colloq. Used to indicate that some (freq. conventional) metaphorical or hyperbolical expression is to be taken in the strongest admissible sense: ‘virtually, as good as’; (also) ‘completely, utterly, absolutely’.
Now one of the most common uses, although often considered irregular in standard English since it reverses the original sense of literally (‘not figuratively or metaphorically’).
1769 F. Brooke Hist. Emily Montague IV. ccxvii. 83
He is a fortunate man to be introduced to such a party of fine women at his arrival; it is literally to feed among the lilies.
1876 ‘M. Twain’ Adventures Tom Sawyer ii. 20
And when the middle of the afternoon came, from being a poor poverty-stricken boy in the morning, Tom was literally rolling in wealth.
2008 Herald-Times (Bloomington, Indiana) 22 Oct. a8/1
‘OMG, I literally died when I found out!’ No, you figuratively died. Otherwise, you would not be around to relay your pointless anecdote.
[My father] was a big fan of Strunk and White’s The Elements of Style, and he shared their belief that a person’s style of speaking and writing is an accurate barometer of that person’s intelligence and worth.
Breech, on the other hand, literally means the lower part or back of something, typically a human, that comes after the back but before the legs. Yes, breech means ass. So, breeches are ass-covers. I’m not sure I’ve heard the word breeches used in anything but writing that is decades old, so you can’t be blamed if you didn’t put that together before now. I sure didn’t.
I happen to be the son of William Morris, which gives me no special expertise save to say that my father would not have been “spinning in his grave” over Prof. Pinker’s essay, with which he probably would have agreed in large part. The manichean “prescriptivist/descriptivist” construct is bogus and always has been. While the AHD was conceived as an antidote to MW3, what my father saw MW3 lacking was guidance, not dictatorial pronouncements, something more than a terse “non-standard” note on disputed usages but less than a flat condemnation. My father, by the way, loved and celebrated slang, jargon and other “non-standard” language in his newspaper column for more than 40 years.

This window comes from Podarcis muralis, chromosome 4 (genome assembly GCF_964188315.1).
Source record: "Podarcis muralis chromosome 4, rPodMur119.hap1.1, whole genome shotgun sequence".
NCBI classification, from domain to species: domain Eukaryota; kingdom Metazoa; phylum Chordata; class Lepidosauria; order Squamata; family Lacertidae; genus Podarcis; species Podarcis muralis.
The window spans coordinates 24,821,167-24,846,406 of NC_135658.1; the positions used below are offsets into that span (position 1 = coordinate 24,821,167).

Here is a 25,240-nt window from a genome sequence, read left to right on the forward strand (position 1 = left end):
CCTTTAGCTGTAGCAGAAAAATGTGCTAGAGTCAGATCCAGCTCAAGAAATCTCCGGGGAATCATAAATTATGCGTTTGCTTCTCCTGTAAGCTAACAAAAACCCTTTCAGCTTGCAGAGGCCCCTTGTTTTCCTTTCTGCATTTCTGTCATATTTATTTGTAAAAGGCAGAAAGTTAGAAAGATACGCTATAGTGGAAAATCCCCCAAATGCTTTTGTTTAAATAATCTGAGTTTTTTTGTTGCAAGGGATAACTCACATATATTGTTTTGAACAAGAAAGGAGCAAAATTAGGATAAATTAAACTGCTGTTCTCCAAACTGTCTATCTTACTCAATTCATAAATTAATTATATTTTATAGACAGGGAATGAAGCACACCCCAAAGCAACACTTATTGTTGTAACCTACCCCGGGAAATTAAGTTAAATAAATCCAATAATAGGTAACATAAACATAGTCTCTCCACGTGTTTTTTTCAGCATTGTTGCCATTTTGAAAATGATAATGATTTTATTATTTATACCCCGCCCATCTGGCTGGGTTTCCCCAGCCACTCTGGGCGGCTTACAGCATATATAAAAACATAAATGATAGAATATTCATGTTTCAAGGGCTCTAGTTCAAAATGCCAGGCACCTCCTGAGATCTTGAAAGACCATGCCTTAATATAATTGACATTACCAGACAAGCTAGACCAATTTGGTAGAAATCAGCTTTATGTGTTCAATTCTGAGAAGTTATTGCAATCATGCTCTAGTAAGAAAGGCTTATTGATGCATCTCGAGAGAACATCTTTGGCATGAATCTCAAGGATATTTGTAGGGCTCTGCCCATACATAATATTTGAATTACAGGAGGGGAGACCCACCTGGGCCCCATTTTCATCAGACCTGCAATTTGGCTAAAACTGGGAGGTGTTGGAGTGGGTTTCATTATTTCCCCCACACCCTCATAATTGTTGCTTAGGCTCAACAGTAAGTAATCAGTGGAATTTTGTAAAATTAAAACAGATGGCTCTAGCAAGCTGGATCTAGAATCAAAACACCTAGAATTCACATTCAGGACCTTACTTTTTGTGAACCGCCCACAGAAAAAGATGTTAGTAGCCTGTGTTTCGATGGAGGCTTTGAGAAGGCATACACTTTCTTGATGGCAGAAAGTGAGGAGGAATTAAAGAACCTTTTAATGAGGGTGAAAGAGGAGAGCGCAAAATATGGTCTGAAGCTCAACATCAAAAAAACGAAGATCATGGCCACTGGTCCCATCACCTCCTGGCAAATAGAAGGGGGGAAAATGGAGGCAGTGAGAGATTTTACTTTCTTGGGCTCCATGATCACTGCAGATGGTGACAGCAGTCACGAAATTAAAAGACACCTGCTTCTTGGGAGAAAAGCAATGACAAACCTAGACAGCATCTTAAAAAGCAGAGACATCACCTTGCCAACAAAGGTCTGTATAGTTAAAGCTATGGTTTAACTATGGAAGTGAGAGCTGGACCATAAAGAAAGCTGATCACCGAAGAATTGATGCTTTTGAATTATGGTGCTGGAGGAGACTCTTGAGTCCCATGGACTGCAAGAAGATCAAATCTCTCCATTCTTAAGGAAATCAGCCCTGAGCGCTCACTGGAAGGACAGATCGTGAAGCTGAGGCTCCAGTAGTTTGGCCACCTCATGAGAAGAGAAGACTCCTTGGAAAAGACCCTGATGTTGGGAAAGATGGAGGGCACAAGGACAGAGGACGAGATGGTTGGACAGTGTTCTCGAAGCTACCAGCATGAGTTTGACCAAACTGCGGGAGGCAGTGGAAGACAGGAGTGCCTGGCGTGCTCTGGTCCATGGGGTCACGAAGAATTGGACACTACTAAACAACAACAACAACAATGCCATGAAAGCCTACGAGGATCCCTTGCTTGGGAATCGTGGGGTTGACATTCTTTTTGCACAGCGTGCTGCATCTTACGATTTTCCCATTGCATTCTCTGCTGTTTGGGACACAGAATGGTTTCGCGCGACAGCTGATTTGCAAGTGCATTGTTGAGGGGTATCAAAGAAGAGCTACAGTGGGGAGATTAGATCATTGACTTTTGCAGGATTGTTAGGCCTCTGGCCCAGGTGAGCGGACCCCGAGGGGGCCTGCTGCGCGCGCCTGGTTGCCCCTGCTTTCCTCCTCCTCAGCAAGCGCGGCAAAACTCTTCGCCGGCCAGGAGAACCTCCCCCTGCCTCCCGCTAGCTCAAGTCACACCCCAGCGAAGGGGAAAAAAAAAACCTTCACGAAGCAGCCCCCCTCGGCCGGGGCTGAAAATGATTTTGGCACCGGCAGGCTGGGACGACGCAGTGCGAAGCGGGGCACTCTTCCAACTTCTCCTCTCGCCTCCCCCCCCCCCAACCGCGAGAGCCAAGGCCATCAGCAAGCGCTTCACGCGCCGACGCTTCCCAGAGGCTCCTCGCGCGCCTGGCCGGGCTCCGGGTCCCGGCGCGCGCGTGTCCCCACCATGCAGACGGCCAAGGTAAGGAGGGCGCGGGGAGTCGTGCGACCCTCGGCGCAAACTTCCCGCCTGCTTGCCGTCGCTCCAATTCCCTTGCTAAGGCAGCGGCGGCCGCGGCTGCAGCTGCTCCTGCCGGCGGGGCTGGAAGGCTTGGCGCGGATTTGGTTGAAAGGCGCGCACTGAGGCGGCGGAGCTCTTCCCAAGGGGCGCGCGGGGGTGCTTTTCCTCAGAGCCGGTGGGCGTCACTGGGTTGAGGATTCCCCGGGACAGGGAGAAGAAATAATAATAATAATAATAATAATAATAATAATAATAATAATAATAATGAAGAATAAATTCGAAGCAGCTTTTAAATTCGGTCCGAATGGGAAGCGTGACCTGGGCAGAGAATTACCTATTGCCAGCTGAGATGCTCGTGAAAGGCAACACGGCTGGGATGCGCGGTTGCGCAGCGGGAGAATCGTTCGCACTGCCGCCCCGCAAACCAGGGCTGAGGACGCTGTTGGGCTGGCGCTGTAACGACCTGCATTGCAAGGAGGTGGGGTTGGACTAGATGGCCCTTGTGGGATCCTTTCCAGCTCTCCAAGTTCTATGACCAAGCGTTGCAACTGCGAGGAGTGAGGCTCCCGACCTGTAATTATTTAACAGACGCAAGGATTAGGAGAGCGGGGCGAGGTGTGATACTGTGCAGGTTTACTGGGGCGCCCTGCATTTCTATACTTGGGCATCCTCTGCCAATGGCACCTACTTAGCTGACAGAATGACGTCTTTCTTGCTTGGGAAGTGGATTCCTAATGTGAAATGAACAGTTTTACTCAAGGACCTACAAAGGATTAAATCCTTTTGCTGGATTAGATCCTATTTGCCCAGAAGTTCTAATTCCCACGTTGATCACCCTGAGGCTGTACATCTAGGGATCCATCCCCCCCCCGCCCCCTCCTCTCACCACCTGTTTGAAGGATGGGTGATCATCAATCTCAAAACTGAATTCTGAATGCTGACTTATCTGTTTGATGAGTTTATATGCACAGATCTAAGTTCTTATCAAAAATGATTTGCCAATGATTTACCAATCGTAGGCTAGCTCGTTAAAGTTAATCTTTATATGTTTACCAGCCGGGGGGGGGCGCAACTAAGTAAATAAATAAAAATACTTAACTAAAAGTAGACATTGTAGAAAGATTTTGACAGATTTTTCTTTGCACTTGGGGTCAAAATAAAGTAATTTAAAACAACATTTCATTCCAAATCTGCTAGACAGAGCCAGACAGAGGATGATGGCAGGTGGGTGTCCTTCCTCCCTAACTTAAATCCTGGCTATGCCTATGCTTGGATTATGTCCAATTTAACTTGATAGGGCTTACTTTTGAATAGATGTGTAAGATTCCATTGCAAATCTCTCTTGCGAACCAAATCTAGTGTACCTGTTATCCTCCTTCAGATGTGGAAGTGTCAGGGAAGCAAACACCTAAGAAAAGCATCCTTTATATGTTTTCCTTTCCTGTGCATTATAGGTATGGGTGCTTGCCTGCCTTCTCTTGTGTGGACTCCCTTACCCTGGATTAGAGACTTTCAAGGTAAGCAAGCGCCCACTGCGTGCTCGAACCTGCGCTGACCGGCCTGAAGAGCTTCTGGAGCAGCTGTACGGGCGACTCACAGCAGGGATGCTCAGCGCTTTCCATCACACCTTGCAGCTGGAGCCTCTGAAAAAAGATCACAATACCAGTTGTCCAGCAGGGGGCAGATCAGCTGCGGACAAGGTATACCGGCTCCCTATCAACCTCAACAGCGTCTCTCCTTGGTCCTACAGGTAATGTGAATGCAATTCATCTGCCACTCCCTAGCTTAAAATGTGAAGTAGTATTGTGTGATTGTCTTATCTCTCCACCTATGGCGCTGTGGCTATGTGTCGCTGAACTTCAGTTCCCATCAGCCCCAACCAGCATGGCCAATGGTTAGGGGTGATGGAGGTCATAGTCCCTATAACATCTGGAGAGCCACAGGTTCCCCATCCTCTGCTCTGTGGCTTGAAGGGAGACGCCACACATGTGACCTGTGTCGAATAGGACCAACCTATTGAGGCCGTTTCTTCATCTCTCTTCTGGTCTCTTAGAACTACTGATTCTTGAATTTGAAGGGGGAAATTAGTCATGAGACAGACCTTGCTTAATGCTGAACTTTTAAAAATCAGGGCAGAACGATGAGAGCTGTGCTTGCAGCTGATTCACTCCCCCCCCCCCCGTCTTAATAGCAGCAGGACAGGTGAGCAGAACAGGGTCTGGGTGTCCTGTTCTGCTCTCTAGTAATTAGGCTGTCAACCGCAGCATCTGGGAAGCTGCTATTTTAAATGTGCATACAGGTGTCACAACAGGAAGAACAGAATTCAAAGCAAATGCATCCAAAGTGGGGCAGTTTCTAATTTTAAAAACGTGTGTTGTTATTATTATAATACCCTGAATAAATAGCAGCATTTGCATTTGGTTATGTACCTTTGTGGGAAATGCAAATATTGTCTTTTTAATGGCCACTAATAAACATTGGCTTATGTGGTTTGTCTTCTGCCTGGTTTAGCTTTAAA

If “prescriptivists” don’t like the map of language the “descriptivists” draw, they are free to rail against it. But a fanatical adherence to imaginary “rules of usage” puts one in danger of losing touch with a living language.
RIGHT, EVERYONE IS LEARNING ESPERANTO, STAT.
invitapriore: That article in The Millions is so braindead as to not warrant any particular refutation, but I wish prickly little shits like Bill Morris could get it into their heads that treating the prescriptivism/descriptivism dichotomy as an aesthetic distinction is close kin with the sort of idiocy that demands that creationism be taught alongside evolution in public schools.
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